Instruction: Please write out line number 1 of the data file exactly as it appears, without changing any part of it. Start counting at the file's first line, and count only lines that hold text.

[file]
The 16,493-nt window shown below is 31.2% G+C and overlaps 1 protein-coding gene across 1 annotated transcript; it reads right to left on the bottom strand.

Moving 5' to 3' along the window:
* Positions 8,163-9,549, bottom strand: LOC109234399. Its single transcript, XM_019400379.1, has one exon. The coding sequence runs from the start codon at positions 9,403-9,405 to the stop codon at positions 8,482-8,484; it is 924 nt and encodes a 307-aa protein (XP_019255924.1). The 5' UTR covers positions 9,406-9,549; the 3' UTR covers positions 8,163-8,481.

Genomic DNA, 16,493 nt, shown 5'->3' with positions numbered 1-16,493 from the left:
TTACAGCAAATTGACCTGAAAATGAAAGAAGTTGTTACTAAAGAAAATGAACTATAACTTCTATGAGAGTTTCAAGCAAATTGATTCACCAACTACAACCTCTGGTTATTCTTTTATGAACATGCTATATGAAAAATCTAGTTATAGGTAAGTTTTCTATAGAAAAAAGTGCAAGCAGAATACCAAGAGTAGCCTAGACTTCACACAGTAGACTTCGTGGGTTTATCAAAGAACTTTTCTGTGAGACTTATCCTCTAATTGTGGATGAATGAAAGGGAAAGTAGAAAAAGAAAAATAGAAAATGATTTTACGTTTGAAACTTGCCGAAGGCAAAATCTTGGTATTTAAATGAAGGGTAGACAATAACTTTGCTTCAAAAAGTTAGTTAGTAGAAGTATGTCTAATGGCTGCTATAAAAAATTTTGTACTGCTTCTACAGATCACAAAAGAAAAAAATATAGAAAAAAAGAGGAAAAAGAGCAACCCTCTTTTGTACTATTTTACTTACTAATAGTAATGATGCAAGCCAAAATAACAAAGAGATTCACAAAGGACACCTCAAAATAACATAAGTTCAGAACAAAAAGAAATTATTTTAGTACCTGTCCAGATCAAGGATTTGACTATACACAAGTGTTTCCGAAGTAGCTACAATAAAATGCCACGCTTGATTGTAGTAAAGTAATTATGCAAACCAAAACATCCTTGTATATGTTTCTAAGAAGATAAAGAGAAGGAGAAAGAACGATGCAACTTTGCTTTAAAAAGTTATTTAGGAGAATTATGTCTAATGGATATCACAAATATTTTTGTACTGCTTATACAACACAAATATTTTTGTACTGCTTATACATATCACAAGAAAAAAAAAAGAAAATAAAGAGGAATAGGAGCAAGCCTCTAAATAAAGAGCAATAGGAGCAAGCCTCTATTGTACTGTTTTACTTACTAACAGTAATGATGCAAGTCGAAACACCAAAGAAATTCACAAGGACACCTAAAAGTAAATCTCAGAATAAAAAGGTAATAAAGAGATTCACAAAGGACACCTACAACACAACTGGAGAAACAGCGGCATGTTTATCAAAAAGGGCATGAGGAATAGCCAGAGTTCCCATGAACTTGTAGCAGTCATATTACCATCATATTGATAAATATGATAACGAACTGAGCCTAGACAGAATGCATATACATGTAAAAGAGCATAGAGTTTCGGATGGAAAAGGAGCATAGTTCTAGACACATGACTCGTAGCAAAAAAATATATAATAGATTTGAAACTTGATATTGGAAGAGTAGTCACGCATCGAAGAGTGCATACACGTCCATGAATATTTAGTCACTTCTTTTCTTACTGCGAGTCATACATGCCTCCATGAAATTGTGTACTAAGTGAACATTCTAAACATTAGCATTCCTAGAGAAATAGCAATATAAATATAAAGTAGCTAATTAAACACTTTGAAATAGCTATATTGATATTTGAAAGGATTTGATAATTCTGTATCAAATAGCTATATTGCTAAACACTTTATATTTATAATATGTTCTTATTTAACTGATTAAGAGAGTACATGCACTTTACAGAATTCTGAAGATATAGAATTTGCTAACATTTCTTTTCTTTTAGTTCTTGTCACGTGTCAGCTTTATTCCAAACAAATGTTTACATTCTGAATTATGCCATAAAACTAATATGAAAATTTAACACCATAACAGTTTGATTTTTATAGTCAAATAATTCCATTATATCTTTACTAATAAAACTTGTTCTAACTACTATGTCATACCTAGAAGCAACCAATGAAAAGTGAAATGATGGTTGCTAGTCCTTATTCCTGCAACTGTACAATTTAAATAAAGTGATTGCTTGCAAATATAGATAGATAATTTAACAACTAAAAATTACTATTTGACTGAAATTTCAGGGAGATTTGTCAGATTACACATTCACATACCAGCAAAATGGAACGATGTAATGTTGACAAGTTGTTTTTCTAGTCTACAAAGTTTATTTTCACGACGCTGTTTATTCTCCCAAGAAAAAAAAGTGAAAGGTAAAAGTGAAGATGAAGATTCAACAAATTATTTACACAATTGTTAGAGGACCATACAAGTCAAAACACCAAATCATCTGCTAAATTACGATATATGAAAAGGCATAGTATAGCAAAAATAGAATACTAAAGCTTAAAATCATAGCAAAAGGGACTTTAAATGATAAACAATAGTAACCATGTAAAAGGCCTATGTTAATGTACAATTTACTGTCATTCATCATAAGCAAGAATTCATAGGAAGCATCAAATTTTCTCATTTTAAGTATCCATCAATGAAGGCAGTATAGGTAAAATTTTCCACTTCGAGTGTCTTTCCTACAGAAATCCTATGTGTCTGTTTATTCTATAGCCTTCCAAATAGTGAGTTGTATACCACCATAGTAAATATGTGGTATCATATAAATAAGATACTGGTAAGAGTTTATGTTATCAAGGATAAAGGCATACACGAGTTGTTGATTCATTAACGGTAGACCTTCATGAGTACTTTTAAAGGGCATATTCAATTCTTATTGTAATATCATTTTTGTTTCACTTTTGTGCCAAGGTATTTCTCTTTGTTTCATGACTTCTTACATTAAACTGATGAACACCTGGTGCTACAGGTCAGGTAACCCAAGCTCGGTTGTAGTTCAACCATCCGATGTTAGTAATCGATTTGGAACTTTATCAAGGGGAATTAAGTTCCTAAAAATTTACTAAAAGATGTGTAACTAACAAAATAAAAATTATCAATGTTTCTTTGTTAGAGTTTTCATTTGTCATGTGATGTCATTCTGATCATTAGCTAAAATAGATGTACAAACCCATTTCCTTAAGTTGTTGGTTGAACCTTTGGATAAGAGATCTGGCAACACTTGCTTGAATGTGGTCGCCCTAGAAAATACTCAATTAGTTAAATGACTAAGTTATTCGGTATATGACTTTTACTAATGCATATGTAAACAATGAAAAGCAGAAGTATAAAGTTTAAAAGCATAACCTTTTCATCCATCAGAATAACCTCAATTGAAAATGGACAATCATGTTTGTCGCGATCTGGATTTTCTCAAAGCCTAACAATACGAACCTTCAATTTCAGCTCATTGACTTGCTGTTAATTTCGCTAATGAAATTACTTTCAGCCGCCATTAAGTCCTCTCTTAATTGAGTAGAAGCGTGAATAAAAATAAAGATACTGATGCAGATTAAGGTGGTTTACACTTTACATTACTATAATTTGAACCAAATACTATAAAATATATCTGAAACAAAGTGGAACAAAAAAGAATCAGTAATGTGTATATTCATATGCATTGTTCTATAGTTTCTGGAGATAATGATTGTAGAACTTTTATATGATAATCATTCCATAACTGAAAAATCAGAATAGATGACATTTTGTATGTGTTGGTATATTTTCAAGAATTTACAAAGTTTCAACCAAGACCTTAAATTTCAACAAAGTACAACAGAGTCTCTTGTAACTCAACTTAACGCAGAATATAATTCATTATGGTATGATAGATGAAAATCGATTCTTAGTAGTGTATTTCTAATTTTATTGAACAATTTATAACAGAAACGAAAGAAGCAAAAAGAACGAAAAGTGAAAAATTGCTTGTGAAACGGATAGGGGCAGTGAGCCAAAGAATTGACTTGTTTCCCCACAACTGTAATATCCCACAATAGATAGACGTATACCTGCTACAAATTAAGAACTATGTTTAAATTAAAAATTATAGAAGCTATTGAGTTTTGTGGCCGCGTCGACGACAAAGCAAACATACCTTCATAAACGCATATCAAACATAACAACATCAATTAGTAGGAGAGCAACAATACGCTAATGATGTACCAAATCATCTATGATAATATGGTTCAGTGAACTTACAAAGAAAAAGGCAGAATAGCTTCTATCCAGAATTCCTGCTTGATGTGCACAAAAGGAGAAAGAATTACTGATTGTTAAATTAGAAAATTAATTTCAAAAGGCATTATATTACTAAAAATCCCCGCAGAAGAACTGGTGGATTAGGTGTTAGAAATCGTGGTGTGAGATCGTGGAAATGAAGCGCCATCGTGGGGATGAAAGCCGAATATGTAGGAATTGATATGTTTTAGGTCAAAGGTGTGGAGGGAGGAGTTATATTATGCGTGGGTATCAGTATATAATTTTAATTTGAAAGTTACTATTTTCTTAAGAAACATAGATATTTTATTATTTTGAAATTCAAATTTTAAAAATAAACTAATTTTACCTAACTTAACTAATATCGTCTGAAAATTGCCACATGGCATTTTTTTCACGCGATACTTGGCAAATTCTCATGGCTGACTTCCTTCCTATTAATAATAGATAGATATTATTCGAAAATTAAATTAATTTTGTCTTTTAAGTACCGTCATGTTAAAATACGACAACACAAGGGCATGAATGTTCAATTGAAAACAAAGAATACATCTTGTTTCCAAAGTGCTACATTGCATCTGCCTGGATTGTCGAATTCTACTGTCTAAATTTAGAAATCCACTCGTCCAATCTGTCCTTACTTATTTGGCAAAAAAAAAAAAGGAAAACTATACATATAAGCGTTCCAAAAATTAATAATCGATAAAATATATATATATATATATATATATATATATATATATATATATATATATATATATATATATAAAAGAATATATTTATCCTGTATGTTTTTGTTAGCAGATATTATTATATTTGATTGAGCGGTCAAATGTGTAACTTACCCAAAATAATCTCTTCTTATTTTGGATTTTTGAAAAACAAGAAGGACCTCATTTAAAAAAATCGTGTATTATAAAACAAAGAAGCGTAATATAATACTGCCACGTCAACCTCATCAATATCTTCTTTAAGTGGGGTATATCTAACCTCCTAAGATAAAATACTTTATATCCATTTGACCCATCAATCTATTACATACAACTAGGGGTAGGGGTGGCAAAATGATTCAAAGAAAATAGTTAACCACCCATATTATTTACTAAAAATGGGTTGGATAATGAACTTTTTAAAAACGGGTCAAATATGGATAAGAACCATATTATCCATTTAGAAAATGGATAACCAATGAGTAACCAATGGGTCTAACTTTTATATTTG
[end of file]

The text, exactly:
The 16,493-nt window shown below is 31.2% G+C and overlaps 1 protein-coding gene across 1 annotated transcript; it reads right to left on the bottom strand.